Some other character-handling functions accept int parameters or return values of type int both for compatibility with getchar() and other stdio functions, and for historic reasons. In days of yore, you couldn't actually pass a char at all -- it would always be promoted to int, and that is what the functions would (and must) accept. One cannot later change the argument type, evolution of the language notwithstanding.

Further, the ISO C90 standard, where wchar_t was introduced, does not say anything specific about the representation of wchar_t.

C90 isn't really relevant any longer, but no doubt it says something very similar to C2011 (7.19/2), which describes wchar_t as

an integer type whose range of values can represent distinct codes for all members of the largest extended character set specified among the supported locales [...].

Your quotations from the glibc reference are non-authoritative, except possibly for glibc only. They appear in any case to be commentary, not specification, and its unclear why you raise them. Certainly, though, at least the first is correct. Referring to the standard, if all the members of the largest extended character set specified among the locales supported by a given implementation could fit in a char then that implementation could define wchar_t as char. Such implementations used to be much more common than they are today.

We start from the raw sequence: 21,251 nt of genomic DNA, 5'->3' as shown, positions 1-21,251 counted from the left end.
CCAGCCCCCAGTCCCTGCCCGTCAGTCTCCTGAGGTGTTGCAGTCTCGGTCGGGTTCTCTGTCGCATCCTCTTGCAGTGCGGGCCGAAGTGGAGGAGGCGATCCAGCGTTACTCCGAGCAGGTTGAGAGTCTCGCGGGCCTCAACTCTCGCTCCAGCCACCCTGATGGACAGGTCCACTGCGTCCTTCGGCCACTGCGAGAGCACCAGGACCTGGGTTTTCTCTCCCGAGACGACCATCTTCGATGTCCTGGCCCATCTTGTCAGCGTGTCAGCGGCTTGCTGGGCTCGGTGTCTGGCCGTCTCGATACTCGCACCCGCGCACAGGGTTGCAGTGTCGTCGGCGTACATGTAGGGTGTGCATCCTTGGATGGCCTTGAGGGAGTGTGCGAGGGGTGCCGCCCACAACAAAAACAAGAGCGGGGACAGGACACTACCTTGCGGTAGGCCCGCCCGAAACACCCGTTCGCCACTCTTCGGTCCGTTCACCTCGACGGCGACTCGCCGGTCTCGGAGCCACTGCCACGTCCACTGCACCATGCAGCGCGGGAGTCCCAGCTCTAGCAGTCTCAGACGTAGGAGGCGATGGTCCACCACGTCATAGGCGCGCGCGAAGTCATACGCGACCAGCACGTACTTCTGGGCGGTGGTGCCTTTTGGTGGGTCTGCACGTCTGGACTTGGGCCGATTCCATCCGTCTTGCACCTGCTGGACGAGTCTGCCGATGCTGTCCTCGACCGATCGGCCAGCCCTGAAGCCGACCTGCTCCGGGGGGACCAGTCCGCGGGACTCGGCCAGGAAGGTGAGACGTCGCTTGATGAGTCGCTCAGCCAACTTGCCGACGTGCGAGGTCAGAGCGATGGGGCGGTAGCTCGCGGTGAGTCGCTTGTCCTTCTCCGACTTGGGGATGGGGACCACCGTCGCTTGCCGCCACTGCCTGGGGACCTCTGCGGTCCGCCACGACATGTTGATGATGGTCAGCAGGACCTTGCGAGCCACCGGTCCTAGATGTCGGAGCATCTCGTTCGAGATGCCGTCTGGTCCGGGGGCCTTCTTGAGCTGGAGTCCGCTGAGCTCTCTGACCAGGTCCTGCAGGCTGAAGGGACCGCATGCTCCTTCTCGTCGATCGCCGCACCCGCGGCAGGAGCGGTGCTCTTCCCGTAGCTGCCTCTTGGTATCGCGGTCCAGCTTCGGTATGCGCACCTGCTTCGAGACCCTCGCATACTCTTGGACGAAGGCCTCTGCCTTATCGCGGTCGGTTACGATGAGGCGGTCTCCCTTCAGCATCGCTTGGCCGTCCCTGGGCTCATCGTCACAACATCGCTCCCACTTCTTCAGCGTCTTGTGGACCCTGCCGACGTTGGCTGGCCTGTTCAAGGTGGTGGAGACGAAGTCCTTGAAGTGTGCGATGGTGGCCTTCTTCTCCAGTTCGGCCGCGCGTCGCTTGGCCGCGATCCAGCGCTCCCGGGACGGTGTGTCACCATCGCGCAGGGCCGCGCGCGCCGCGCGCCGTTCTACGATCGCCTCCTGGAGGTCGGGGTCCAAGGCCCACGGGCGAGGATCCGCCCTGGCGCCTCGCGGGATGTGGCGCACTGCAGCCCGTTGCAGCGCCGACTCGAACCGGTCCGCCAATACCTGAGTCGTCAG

You ask several questions:

Private communication reveals that an implementation is allowed to support wide characters with >=0 value only (independently of signedness of wchar_t). Anybody knows what this means?

I think it means that whoever communicated that to you doesn't know what they are talking about, or perhaps that what they are talking about is something different than the requirements placed by the C standard. You will find that in practice, character sets are defined with only non-negative character codes, but that is not a constraint placed by the C standard.

Does thin mean that when wchar_t is 16-bit type (for example), we can only use 15 bits to store the value of wide character?

The C standard does not say or imply that. You can store the value of any supported character in a wchar_t. In particular, if an implementation supports a character set containing character codes exceeding 32767, then you can store those in a wchar_t.